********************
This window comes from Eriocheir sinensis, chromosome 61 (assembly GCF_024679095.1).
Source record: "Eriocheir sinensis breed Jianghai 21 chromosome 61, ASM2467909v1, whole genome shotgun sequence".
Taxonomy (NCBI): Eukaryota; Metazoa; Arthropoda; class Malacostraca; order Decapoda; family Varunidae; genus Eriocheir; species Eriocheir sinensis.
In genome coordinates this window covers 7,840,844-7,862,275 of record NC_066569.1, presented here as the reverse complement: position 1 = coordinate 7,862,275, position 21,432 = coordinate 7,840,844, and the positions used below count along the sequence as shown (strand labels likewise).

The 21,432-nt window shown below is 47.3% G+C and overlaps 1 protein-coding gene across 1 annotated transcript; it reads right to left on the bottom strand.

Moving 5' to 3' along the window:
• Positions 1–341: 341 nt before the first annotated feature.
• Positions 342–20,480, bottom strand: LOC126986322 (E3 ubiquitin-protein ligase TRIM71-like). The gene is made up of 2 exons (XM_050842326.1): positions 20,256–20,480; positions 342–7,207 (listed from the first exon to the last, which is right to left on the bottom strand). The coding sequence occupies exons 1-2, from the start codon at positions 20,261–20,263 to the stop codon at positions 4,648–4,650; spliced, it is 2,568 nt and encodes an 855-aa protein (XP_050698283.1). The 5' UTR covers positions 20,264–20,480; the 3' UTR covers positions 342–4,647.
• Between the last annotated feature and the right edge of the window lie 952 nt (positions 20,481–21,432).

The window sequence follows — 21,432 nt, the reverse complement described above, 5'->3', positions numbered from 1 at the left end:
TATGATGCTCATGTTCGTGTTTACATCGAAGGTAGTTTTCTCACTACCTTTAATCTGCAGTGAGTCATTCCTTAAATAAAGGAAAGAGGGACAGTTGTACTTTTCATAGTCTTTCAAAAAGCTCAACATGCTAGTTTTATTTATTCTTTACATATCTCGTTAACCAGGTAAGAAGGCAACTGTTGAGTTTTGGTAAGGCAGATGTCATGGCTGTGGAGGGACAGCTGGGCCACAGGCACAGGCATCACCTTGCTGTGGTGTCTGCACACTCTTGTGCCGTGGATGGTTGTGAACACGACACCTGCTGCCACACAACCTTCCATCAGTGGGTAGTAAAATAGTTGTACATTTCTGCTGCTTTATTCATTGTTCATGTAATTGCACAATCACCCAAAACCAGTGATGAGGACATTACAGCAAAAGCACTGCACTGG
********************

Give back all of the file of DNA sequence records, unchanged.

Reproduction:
This window comes from Eriocheir sinensis, chromosome 61 (assembly GCF_024679095.1).
Source record: "Eriocheir sinensis breed Jianghai 21 chromosome 61, ASM2467909v1, whole genome shotgun sequence".
Taxonomy (NCBI): Eukaryota; Metazoa; Arthropoda; class Malacostraca; order Decapoda; family Varunidae; genus Eriocheir; species Eriocheir sinensis.
In genome coordinates this window covers 7,840,844-7,862,275 of record NC_066569.1, presented here as the reverse complement: position 1 = coordinate 7,862,275, position 21,432 = coordinate 7,840,844, and the positions used below count along the sequence as shown (strand labels likewise).

The 21,432-nt window shown below is 47.3% G+C and overlaps 1 protein-coding gene across 1 annotated transcript; it reads right to left on the bottom strand.

Moving 5' to 3' along the window:
• Positions 1–341: 341 nt before the first annotated feature.
• Positions 342–20,480, bottom strand: LOC126986322 (E3 ubiquitin-protein ligase TRIM71-like). The gene is made up of 2 exons (XM_050842326.1): positions 20,256–20,480; positions 342–7,207 (listed from the first exon to the last, which is right to left on the bottom strand). The coding sequence occupies exons 1-2, from the start codon at positions 20,261–20,263 to the stop codon at positions 4,648–4,650; spliced, it is 2,568 nt and encodes an 855-aa protein (XP_050698283.1). The 5' UTR covers positions 20,264–20,480; the 3' UTR covers positions 342–4,647.
• Between the last annotated feature and the right edge of the window lie 952 nt (positions 20,481–21,432).

The window sequence follows — 21,432 nt, the reverse complement described above, 5'->3', positions numbered from 1 at the left end:
TATGATGCTCATGTTCGTGTTTACATCGAAGGTAGTTTTCTCACTACCTTTAATCTGCAGTGAGTCATTCCTTAAATAAAGGAAAGAGGGACAGTTGTACTTTTCATAGTCTTTCAAAAAGCTCAACATGCTAGTTTTATTTATTCTTTACATATCTCGTTAACCAGGTAAGAAGGCAACTGTTGAGTTTTGGTAAGGCAGATGTCATGGCTGTGGAGGGACAGCTGGGCCACAGGCACAGGCATCACCTTGCTGTGGTGTCTGCACACTCTTGTGCCGTGGATGGTTGTGAACACGACACCTGCTGCCACACAACCTTCCATCAGTGGGTAGTAAAATAGTTGTACATTTCTGCTGCTTTATTCATTGTTCATGTAATTGCACAATCACCCAAAACCAGTGATGAGGACATTACAGCAAAAGCACTGCACTGG